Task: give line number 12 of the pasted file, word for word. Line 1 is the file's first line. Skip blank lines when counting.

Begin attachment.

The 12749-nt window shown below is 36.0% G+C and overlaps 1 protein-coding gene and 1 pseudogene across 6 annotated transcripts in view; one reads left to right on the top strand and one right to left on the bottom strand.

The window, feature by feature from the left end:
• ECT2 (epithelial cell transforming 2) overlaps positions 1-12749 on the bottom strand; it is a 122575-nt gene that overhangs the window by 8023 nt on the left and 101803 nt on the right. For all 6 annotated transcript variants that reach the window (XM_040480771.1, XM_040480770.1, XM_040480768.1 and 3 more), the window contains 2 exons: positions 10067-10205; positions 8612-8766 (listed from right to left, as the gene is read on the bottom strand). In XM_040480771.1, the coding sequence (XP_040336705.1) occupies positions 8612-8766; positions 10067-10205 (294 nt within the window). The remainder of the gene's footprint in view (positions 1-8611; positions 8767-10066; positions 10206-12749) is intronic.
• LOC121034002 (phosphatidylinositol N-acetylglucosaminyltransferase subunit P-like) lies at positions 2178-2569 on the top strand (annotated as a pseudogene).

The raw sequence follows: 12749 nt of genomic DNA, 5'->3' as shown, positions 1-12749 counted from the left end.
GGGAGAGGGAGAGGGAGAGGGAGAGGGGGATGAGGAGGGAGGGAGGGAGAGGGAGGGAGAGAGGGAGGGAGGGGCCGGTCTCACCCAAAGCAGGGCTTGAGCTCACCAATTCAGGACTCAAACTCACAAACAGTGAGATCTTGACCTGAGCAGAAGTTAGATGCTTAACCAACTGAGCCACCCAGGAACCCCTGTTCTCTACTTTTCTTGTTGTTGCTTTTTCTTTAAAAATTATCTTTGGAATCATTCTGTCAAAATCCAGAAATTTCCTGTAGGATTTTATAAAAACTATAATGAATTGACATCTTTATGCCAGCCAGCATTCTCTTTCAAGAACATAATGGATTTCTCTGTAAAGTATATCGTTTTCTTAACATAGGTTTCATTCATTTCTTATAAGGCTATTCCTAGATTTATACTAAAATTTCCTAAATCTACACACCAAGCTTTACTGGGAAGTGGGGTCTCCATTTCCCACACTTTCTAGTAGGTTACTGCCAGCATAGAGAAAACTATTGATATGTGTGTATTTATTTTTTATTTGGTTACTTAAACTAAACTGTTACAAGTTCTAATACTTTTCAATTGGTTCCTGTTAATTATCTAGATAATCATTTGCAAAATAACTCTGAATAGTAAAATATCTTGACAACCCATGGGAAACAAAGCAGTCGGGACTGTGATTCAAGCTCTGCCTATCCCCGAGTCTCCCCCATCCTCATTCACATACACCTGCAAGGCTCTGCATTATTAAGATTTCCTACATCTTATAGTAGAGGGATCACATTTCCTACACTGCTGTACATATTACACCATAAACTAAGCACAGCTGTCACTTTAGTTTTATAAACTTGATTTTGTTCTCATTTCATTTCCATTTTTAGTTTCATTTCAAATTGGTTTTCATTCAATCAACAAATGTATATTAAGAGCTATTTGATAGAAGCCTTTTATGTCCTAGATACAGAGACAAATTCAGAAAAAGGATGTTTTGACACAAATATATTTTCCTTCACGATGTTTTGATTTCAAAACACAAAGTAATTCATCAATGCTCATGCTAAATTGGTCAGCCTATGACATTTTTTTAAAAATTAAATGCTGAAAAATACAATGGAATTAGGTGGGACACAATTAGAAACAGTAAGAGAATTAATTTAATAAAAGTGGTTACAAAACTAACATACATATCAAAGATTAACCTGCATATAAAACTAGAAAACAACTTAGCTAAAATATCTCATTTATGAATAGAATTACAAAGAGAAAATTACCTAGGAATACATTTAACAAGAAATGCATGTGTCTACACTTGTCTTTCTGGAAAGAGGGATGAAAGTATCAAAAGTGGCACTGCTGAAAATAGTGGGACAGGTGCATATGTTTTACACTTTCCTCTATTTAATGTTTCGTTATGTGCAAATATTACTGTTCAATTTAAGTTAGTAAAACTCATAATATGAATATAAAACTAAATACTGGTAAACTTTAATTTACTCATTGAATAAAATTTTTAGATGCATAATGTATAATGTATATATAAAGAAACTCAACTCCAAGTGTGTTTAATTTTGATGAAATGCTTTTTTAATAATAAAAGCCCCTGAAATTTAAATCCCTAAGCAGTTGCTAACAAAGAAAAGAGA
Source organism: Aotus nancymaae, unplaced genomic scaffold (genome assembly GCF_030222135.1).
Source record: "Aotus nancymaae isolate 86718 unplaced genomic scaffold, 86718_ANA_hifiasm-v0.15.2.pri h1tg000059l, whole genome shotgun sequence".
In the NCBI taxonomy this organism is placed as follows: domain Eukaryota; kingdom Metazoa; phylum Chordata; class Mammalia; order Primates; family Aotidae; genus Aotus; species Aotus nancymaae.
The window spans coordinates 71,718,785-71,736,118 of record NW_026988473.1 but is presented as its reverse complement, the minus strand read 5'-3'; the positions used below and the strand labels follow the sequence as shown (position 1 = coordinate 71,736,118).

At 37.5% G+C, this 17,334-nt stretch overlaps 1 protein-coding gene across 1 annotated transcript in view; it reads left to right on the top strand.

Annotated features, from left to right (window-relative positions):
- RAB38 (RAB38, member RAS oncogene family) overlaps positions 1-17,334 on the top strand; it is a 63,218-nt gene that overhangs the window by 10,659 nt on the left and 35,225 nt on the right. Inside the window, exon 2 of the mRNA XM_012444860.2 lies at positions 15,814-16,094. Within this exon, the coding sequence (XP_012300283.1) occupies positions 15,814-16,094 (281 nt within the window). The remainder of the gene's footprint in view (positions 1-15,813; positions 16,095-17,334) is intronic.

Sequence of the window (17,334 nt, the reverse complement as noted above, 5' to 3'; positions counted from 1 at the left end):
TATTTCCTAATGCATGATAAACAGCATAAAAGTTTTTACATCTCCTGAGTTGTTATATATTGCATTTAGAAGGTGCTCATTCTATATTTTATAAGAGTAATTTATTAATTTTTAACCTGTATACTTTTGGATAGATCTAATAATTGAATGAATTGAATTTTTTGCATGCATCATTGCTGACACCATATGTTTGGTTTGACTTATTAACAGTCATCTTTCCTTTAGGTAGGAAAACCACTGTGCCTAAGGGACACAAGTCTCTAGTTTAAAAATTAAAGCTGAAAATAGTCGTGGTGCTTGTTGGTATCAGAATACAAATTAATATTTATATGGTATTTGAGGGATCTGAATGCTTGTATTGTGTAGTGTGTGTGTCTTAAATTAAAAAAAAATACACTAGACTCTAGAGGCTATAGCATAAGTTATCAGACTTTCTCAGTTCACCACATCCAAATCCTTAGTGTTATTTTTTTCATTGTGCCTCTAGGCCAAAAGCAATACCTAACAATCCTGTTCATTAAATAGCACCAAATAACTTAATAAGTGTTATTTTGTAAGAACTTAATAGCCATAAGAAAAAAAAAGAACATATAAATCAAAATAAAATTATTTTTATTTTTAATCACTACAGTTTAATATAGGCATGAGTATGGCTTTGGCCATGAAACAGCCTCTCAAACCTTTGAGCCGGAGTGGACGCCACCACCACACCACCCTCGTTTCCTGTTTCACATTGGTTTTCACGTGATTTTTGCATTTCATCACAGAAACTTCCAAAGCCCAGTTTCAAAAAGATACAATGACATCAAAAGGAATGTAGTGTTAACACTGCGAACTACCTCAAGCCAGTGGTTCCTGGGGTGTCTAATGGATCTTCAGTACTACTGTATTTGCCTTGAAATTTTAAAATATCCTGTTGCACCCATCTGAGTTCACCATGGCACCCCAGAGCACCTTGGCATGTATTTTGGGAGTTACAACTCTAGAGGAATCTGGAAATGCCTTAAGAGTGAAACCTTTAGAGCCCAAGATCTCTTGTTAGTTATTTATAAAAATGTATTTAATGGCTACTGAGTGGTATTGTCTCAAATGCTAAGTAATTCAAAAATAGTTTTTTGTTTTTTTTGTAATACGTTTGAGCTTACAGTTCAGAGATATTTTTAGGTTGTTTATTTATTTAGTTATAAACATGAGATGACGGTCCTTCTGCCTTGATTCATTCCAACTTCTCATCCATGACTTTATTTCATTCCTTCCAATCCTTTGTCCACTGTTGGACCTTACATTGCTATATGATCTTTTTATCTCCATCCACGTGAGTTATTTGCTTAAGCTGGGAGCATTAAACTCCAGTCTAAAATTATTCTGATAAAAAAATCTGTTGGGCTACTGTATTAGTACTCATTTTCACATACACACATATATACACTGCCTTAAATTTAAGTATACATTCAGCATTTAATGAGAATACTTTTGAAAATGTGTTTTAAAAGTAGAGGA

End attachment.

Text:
Annotated features, from left to right (window-relative positions):